Travelling during pregnancy by air: Is it safe?
All set to get on that jet? Follow these tips to experience a smooth flight during pregnancy
Travelling by air during pregnancy is safer than you think. One just needs to observe few precautions and get the timing of travel right.
Dr Papia Goswami Mukherjee, consultant gynaecologist, Kumar Clinic, Mumbai says, “The best time to fly is in the second trimester, that is, between 14-28 weeks.”
“If you need to travel via flight after this period, then the safest time is before 36 weeks if carrying an uncomplicated singleton pregnancy and before 32 weeks if carrying an uncomplicated twin pregnancy,” she adds.
Points to remember while travelling by air
- There is no need to worry about the security check at the airport. “The scanner devices and metal detectors generally do not pose any risk for the mother or the foetus,” says Dr Mukherjee.
- Flying in smaller, non-pressurised planes is not recommended at any stage of pregnancy as the lower oxygen levels may impact your baby. Commercial planes pose no such risk to the growing foetus.
- Information suggests that noise, vibration and cosmic radiation present negligible risk for the occasional air-traveller. However, in cases of very frequent fliers, there may be an increased incidence of radiation risk to the foetus within the first 3 months of development.
- Long haul flights (flights with over 4-hours of travel time) may cause swelling around the ankles, nausea or blood clots. “It is important that the mum-to-be ensures periodic movement of her legs during the travel duration,” says Dr Mukherjee.
Click on Continue reading to know when you cannot fly by air while pregnant.
Every airline has some diminutions for pregnant travellers:
- Majority of airlines won’t allow pregnant women to fly for over four hours after 35 weeks.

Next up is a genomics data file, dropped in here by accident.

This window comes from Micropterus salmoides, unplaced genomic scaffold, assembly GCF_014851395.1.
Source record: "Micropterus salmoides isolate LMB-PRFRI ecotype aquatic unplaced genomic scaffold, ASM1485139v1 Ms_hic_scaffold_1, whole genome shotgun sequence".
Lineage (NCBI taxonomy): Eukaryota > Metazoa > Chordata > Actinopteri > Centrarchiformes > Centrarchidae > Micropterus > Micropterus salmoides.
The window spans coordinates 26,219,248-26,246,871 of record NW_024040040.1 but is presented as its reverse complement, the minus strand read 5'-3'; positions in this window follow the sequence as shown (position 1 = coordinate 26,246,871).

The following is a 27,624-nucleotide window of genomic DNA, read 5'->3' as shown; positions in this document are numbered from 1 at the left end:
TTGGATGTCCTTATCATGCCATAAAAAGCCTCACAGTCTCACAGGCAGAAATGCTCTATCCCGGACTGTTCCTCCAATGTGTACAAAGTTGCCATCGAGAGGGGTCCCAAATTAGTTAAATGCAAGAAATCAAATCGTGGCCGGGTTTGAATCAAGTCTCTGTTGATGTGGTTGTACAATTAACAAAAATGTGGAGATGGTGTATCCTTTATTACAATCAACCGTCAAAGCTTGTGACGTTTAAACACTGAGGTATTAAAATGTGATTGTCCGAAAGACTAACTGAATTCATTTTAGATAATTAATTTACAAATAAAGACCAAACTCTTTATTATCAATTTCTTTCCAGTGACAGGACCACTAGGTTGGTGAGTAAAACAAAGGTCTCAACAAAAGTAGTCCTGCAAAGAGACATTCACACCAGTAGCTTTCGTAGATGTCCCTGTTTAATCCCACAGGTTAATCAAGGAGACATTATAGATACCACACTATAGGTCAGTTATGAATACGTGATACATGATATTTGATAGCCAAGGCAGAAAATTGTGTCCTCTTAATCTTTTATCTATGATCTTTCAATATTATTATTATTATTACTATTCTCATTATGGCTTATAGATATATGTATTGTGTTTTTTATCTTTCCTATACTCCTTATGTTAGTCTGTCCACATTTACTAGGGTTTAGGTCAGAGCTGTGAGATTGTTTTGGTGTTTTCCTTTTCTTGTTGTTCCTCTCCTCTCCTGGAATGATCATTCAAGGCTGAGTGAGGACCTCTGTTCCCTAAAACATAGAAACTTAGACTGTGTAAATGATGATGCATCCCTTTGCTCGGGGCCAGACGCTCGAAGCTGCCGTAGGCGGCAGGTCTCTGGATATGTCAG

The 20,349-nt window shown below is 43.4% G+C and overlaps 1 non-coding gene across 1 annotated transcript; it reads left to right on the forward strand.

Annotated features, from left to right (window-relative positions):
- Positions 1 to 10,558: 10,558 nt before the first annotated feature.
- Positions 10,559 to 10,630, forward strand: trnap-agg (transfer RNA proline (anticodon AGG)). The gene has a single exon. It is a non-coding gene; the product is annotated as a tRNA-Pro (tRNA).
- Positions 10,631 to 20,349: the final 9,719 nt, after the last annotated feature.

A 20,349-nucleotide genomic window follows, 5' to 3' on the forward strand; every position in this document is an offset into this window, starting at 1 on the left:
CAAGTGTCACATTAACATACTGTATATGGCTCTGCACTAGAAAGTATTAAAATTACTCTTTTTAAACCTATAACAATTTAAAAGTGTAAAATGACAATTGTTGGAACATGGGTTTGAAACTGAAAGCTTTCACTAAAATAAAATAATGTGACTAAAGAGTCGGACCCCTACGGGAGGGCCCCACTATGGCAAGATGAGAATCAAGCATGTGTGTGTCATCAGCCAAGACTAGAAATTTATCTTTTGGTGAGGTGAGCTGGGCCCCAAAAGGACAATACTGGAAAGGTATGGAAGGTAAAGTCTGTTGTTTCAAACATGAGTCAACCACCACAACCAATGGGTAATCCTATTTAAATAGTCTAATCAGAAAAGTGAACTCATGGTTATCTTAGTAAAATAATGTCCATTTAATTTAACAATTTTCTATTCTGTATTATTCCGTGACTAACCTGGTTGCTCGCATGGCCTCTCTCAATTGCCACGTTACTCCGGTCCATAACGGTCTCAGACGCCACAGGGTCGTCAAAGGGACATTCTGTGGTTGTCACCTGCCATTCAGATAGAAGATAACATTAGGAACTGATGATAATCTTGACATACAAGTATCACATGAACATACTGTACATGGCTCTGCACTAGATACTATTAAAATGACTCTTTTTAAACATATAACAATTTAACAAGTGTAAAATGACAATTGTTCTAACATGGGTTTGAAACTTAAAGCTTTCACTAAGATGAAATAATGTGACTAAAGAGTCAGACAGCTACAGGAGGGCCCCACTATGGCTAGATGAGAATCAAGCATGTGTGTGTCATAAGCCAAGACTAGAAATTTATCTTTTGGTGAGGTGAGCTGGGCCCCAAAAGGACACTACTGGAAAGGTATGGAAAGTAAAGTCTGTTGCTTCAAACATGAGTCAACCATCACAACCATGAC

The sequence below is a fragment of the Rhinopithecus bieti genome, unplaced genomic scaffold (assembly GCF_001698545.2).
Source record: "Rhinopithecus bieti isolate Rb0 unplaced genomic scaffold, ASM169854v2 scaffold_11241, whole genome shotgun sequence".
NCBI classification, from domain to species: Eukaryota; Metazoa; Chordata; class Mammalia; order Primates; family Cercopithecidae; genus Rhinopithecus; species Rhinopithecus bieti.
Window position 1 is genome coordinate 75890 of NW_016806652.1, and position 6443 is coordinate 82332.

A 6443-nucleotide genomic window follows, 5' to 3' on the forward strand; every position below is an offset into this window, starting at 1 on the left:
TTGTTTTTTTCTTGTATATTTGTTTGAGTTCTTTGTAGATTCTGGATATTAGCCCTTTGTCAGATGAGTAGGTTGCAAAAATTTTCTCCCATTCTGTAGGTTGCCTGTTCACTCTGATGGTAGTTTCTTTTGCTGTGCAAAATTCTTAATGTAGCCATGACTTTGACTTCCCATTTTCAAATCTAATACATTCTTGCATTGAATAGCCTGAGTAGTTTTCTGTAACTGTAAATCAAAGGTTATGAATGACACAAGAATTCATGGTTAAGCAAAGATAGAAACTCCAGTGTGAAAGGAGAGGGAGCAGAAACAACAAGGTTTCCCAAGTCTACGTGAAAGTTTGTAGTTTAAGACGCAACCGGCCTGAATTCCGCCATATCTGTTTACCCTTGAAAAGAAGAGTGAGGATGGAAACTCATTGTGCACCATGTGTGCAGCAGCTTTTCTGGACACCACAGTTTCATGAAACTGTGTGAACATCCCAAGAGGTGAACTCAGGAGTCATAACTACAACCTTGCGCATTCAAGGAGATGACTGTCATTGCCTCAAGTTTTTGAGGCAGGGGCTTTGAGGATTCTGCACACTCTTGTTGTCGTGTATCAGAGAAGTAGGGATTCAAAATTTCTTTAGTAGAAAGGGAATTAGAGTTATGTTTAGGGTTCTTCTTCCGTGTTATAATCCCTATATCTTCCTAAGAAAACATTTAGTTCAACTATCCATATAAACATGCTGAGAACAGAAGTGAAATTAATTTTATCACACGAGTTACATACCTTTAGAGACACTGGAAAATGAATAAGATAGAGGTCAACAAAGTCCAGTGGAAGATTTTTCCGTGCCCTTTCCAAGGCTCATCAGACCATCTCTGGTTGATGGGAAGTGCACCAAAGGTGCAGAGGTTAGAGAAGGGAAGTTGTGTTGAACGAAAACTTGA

- For flights under four hours, travel is often not permitted after 36 weeks.
- If you are travelling in a plane after you complete 28 weeks, you may require a certificate of fitness from the doctor stating the due date and that you are ‘fit to fly’.
- Do have a look at the airline’s travel policy for the pregnant woman when you book tickets. This information is generally available on the airline’s website.
Tips for a comfortable flight
Dr Mukherjee suggests the following for a problem free flight.
- Wear loose clothing (like maternity pants etc) and comfortable shoes.
- Try to get an aisle seat. It makes walks inside the plane and frequent bathroom visits possible.
- Periodically move your legs with in-seat exercises. Extend your legs, heel first, and gently flex your foot to stretch your calf muscles. When you’re sitting, rotate your ankles and wiggle your toes. Do these exercises every 30 minutes.
- Wear graduated elastic compression support stockings to prevent the risk of clots in the legs.
- Keep drinking cups of water (preferably bottled water) at regular intervals to stay hydrated. Avoid alcohol and caffeine on board.
- Avoid gas-producing foods and fizzy drinks as entrapped gas expands with altitude and can make you feel uncomfortable.
- The strap of the seatbelt should be fastened low on the hipbones under the abdominal bump to avoid jerkiness during travel.
Read our article on important things to consider before travelling during pregnancy.
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